This year marks 20 years of animal welfare for the Cochrane & Area Humane Society (CAHS). Twenty years of rescuing stray animals, reducing pet overpopulation through spay and neuter programs and providing surrender and adoption services for local communities. To think it all started with an idea.
In 1998, Cochrane had a population of just over 9,000; the town through animal control provided animal welfare services for dogs. Two visionary women, Tracy Keith, a volunteer at the time with Animal Services, and Charlene Ruttle, an animal control officer, worked together to improve the living conditions for impounded animals and recognized a need in the community for better animal sheltering. They organized an open meeting to gauge interest in forming a humane society and were pleasantly surprised at the turnout from local residents – standing room only. And, just like that, the Cochrane Humane Society was born. Charlene remained with Animal Services and Tracy headed up the new society where she continues to lead as our Executive Director.
CAHS began out of community need and has grown the same way. Shortly after the society was founded, we began an outreach and support program for our neighbouring First Nations community in Morley. Dog overpopulation had become a problem and the residents wanted support. Initially, assistance came by way of spay and neuter clinics in partnership with Cochrane vet clinics and then evolved into a weekly occurrence to provide rescue for homeless animals and support for the community with animal welfare education and sterilization services for pets. This program has provided us the opportunity to build strong relationships and to get to know Morley residents who love their pets and want to do what is best for them. To date, we have assisted with the spay and neuter of close to 3,000 dogs and cats, over 20 years that is hundreds of thousands of unwanted litters that never happened!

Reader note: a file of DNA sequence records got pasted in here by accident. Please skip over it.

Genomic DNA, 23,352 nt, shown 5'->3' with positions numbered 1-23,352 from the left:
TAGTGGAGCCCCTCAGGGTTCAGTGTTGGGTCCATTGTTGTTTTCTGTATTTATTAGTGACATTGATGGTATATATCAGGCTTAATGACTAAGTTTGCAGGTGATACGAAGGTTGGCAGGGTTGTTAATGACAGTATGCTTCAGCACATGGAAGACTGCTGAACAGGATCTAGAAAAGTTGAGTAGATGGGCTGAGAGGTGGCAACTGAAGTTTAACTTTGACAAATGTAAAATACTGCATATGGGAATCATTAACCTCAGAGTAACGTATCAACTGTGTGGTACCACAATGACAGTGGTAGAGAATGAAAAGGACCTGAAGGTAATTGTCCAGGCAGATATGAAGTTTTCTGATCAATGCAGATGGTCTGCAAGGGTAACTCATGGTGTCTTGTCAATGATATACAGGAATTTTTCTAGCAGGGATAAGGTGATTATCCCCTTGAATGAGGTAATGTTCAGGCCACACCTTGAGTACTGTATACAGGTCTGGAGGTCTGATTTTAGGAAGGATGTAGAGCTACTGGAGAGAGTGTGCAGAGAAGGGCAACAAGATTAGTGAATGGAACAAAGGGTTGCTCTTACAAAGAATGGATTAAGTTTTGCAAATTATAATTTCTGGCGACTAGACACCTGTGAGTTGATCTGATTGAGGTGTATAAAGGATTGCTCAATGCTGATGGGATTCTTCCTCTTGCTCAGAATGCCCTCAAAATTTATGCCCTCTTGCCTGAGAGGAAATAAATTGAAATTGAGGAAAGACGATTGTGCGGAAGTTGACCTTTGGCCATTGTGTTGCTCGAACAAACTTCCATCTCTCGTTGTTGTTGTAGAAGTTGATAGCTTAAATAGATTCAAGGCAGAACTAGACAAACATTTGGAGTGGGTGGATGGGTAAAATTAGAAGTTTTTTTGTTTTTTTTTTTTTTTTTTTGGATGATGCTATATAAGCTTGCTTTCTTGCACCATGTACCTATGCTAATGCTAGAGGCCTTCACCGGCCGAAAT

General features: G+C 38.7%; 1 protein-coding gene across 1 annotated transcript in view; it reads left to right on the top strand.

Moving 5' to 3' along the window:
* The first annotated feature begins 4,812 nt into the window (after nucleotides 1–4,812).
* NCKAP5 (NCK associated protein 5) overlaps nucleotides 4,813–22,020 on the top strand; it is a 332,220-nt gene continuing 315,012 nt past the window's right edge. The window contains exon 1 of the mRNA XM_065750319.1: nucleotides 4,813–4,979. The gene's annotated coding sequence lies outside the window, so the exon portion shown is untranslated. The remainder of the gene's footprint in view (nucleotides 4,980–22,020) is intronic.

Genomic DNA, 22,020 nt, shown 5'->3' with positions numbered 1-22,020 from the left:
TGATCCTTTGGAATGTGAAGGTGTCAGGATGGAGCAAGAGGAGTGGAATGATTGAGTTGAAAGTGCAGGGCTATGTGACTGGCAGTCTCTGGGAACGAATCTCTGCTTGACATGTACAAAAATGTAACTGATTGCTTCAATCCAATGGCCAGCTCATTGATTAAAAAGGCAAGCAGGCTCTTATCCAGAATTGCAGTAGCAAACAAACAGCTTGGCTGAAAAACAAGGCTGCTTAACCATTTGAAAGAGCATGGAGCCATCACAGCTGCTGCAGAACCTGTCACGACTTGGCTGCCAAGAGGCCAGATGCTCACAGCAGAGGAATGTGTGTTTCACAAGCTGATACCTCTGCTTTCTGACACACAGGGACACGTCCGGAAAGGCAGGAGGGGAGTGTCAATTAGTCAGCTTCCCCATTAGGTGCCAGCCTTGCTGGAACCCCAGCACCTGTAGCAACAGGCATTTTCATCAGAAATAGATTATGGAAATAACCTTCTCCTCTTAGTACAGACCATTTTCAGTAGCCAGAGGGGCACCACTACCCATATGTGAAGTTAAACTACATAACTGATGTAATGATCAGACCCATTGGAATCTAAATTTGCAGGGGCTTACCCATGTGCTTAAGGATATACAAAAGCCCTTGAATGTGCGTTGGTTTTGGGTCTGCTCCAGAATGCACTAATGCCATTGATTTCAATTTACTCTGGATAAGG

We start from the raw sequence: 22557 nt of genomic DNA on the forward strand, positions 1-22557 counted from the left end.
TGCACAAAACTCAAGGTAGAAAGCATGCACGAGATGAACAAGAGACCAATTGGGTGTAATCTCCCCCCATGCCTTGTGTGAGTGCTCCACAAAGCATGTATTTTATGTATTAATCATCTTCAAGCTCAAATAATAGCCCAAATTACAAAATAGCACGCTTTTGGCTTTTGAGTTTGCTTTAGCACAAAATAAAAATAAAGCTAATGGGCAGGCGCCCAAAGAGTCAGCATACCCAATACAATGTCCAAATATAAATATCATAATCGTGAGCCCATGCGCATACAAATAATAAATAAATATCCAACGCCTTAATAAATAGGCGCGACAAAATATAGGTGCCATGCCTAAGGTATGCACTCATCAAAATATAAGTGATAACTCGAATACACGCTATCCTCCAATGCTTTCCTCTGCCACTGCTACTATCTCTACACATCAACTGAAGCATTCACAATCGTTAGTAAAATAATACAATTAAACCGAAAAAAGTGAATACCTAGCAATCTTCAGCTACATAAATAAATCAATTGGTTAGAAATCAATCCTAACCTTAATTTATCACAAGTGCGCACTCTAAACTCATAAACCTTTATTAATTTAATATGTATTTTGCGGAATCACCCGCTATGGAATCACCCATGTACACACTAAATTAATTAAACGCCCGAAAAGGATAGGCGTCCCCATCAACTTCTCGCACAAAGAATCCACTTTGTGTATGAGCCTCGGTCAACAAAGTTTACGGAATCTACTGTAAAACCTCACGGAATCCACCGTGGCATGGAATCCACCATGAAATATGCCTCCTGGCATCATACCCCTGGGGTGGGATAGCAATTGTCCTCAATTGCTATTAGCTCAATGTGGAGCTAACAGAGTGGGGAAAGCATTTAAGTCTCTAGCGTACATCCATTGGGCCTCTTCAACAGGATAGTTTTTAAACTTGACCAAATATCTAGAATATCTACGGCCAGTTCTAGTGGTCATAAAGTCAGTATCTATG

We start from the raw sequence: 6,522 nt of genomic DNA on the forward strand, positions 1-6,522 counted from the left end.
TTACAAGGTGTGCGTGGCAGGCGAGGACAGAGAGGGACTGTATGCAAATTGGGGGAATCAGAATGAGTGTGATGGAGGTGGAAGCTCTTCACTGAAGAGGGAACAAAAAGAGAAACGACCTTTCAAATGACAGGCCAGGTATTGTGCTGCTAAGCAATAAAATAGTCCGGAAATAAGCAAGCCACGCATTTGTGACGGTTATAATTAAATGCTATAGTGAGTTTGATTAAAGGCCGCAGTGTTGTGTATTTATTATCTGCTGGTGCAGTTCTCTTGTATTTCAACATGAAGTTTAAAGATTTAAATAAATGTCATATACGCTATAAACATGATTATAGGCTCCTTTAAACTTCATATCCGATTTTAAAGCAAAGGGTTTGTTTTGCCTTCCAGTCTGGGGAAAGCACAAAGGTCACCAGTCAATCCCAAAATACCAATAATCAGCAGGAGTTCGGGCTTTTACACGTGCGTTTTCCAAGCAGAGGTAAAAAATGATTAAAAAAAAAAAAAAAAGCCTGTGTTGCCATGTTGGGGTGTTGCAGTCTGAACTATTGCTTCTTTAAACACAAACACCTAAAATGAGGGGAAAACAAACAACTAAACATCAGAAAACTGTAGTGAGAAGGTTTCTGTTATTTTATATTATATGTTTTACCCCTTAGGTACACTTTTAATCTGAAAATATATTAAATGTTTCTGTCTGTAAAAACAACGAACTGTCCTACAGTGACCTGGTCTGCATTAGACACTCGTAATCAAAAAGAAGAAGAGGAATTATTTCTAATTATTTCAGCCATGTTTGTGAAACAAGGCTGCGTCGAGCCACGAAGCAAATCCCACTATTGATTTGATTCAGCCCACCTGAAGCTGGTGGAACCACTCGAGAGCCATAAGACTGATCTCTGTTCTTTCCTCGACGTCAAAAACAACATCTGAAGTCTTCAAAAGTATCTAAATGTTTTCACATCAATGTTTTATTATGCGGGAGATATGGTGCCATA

Fast forward to 2018. The population of Cochrane has almost tripled to 26,320 and as our community grows so does the CAHS. We moved to a larger facility in 2007 with an in-house hospital to provide more immediate care for our residents and in 2017 expanded to add our Rehabilitation & Education Centre for dog training classes, programs for the public and all breed dog grooming. Our education program continues to grow and remains the foundation we build on to engage youth to be the animal advocates of the future. Staying true to our grassroots beginning we continue to offer support to other communities including incorporating Airdrie into our service area in 2016 and partnering with other rescue organizations to help underserved communities. In 20 years we have sheltered 20,000 animals, it seems fitting that the numbers have worked out like that.
Our 20th anniversary is on March 10, stop by the shelter for a piece of cake, meet some of our fabulous residents and experience firsthand the Little Shelter That Could!